For every powerful tradition — capitalism, catholicism, communism , confucianism— holds unique visions and makes specific proclamations that can be strident and exclusive. Our world history still reels with their individual claims of orthodoxy. But our various wisdom, spiritual, justice and social traditions still might meet in a world of common orthopraxy — not talking the talk but walking the walk, These might meet sharing actions and occasions in measurable ongoing tasks and achievements, making a difference by creating new partnerships and possibilities. Common priorities might be areas such as ecology, economics, environmental concerns, working with youth and elders, the hungry and the homeless. All in the hope that a common cause in working for justice, love and mercy in common community might, in the end, make a significant difference in the world we must choose to share.
We usually go to bed before 10:00pm. The cats often leading the way through the dim hallway from our circle of sofa and chairs by the back room fireplace and television with the the glow of iPads and overhead lights. Most evenings are quiet, reflective, with occasional music playing or the rhythm of the dishwasher rolling through its cycles. It has been a good enough day, weaving occupation and ease, limits and freedom, intentional choices and routine tasks in a succession of actions and reflections modified by increasingly predictable seasonal and social rhythms as we grow older, become more enmeshed in habits and tradition.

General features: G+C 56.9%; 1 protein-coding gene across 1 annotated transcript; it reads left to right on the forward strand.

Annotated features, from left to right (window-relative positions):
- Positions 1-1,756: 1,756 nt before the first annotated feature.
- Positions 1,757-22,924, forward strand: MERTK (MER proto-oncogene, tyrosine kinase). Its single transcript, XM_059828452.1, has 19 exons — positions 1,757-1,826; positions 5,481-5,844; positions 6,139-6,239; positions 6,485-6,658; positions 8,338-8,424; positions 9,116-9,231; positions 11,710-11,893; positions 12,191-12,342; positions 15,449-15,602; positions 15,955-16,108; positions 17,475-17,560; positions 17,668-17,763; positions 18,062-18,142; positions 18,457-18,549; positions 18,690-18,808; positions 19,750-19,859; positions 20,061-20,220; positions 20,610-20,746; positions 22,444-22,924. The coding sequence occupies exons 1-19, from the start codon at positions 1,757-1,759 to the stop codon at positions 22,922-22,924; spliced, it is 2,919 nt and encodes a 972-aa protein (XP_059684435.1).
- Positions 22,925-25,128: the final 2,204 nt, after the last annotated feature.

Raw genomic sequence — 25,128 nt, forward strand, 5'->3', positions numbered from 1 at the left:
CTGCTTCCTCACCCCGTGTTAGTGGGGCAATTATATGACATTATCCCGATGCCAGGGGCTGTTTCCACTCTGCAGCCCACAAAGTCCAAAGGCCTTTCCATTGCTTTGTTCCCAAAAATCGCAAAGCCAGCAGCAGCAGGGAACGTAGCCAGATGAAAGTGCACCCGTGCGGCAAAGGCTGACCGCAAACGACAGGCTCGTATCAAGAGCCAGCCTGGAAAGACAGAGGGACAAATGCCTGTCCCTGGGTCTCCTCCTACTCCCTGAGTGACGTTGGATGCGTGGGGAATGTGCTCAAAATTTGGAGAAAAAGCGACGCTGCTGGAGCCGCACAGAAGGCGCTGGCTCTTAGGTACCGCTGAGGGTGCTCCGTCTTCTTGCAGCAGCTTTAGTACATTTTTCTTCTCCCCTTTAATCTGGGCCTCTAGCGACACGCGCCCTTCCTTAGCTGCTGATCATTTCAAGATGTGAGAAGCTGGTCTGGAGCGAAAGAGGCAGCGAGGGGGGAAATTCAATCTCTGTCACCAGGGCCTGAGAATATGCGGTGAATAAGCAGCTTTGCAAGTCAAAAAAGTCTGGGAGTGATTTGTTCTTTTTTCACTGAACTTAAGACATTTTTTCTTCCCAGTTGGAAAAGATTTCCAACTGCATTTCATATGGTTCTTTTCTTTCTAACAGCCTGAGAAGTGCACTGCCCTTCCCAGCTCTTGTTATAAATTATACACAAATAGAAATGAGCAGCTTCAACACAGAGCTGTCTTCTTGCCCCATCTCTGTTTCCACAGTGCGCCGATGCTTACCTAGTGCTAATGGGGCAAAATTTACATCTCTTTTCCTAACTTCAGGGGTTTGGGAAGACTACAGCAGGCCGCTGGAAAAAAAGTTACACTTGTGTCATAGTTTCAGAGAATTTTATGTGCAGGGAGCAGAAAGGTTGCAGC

Now John says, “Come along babies,” speaking to the cats and, while they don’t move immediately, they join us after we bank the fire and replace the screen, turn off lights and head for the kingsize bed in the centre of the house. Our common late night chores relate to the realms of toothbrushes and pills, filling water reservoirs in the sleep-apnea mandated CPAP machines, moving daytime pillows, plugging in and placing phones and pads on the table on the right side of the bed and, in my case, inserting an air-pod to listen to a favourite audiobook — tonight a new western take on a twelfth century Tibetan Buddhist text. The cats return to the hallway where they have some esoteric council. I start out on my back, stretching slightly and, listening again to Norman Fisher’s riff on relative Bodhicitta, and turn to my right side, when John — almost asleep – turns to cradle me, his warm belly against my back, and as I lean back to him, Norman Fischer reads,